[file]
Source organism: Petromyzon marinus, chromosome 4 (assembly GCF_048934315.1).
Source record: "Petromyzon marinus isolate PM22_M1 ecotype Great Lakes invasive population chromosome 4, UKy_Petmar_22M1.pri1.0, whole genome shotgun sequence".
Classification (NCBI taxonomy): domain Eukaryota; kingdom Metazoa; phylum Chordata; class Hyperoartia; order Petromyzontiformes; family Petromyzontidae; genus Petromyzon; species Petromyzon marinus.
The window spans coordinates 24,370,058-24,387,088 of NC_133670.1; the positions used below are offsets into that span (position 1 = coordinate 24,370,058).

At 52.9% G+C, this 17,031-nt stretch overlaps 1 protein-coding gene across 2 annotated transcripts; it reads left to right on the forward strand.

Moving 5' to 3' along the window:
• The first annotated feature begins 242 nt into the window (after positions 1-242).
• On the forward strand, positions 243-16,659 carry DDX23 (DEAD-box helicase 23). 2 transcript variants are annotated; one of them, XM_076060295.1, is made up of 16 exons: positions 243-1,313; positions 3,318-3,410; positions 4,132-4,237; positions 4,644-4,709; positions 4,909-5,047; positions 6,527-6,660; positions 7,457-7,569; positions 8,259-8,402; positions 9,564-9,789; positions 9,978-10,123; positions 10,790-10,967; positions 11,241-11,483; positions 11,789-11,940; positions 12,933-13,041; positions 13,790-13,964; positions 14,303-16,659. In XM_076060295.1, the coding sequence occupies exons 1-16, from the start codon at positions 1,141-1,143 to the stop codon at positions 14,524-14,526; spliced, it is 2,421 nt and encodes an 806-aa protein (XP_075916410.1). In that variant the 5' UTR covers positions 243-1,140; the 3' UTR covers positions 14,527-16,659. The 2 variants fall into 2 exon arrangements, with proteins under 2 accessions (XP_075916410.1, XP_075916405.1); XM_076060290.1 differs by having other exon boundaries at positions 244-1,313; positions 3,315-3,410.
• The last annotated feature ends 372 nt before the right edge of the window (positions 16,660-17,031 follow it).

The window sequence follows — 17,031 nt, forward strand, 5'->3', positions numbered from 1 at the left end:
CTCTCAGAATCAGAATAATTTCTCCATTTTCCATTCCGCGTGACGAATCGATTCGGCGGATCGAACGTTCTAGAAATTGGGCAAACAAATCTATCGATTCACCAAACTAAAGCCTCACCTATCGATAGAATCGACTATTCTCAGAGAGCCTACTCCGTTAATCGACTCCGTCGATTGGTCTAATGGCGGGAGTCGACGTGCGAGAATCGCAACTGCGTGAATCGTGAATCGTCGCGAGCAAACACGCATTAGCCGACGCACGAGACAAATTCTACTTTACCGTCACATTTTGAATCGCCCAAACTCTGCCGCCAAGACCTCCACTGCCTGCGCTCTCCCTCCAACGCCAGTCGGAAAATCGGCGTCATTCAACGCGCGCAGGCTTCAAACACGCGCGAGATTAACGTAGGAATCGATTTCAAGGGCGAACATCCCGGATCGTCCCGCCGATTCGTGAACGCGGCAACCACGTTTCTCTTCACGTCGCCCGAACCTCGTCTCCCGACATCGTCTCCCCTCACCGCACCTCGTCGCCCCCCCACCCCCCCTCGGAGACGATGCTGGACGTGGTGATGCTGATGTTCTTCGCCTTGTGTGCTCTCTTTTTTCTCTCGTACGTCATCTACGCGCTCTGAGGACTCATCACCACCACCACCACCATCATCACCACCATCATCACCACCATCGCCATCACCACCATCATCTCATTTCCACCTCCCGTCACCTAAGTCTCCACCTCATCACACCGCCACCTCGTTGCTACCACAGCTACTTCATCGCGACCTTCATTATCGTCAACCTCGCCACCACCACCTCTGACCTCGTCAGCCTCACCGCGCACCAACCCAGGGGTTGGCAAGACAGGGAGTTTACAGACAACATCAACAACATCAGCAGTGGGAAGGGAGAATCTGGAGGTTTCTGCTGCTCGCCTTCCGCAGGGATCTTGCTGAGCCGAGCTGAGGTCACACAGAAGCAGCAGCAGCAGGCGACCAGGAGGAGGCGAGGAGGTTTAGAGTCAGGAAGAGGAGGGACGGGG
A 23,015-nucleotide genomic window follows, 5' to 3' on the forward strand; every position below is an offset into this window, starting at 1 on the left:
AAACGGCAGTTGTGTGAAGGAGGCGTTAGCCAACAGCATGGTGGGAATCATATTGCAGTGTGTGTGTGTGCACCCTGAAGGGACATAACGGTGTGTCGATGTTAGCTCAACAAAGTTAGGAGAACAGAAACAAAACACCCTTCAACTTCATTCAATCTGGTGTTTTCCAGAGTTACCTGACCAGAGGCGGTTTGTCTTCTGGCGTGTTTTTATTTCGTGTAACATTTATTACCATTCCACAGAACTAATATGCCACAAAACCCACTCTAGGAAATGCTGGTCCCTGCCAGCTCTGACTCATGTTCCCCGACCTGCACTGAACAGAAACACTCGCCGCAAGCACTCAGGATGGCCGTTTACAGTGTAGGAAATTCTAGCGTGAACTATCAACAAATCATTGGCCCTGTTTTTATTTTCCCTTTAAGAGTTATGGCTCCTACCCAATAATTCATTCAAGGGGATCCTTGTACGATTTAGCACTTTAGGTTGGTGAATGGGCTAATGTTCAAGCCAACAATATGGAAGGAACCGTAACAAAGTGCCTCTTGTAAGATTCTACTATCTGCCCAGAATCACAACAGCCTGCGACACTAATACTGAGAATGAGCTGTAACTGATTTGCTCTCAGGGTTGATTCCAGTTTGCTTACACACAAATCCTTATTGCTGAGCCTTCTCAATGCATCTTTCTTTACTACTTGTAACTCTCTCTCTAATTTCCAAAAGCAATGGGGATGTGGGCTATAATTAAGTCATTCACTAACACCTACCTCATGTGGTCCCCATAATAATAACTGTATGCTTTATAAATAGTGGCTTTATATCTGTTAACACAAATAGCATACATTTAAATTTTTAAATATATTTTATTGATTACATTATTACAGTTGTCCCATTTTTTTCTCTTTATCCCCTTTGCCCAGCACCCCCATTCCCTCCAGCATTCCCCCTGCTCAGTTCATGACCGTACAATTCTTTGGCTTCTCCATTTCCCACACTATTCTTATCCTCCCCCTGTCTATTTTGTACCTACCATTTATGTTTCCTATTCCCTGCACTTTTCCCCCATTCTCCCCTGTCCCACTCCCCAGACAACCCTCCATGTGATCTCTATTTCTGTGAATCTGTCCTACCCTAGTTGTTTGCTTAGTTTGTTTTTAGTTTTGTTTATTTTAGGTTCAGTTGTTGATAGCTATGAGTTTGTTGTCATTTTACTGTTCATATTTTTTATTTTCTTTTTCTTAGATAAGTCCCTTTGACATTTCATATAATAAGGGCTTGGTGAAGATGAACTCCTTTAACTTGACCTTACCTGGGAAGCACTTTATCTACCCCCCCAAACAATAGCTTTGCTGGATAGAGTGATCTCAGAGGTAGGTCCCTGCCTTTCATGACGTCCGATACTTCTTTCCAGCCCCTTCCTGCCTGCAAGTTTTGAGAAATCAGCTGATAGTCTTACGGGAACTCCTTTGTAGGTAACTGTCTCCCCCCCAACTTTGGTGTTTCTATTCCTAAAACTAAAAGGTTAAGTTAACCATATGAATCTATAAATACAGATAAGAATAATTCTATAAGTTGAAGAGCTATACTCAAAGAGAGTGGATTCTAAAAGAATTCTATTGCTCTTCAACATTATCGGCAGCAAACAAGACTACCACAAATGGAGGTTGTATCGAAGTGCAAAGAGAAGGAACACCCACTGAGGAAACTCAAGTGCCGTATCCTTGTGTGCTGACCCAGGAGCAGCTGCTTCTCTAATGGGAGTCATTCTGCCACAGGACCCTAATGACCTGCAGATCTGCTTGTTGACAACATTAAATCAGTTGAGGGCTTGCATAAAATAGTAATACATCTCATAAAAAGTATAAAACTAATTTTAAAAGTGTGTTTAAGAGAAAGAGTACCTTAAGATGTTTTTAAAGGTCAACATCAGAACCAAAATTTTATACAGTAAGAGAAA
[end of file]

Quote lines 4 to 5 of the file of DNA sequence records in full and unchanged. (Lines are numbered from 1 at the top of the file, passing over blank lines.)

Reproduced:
The window spans coordinates 24,370,058-24,387,088 of NC_133670.1; the positions used below are offsets into that span (position 1 = coordinate 24,370,058).

At 52.9% G+C, this 17,031-nt stretch overlaps 1 protein-coding gene across 2 annotated transcripts; it reads left to right on the forward strand.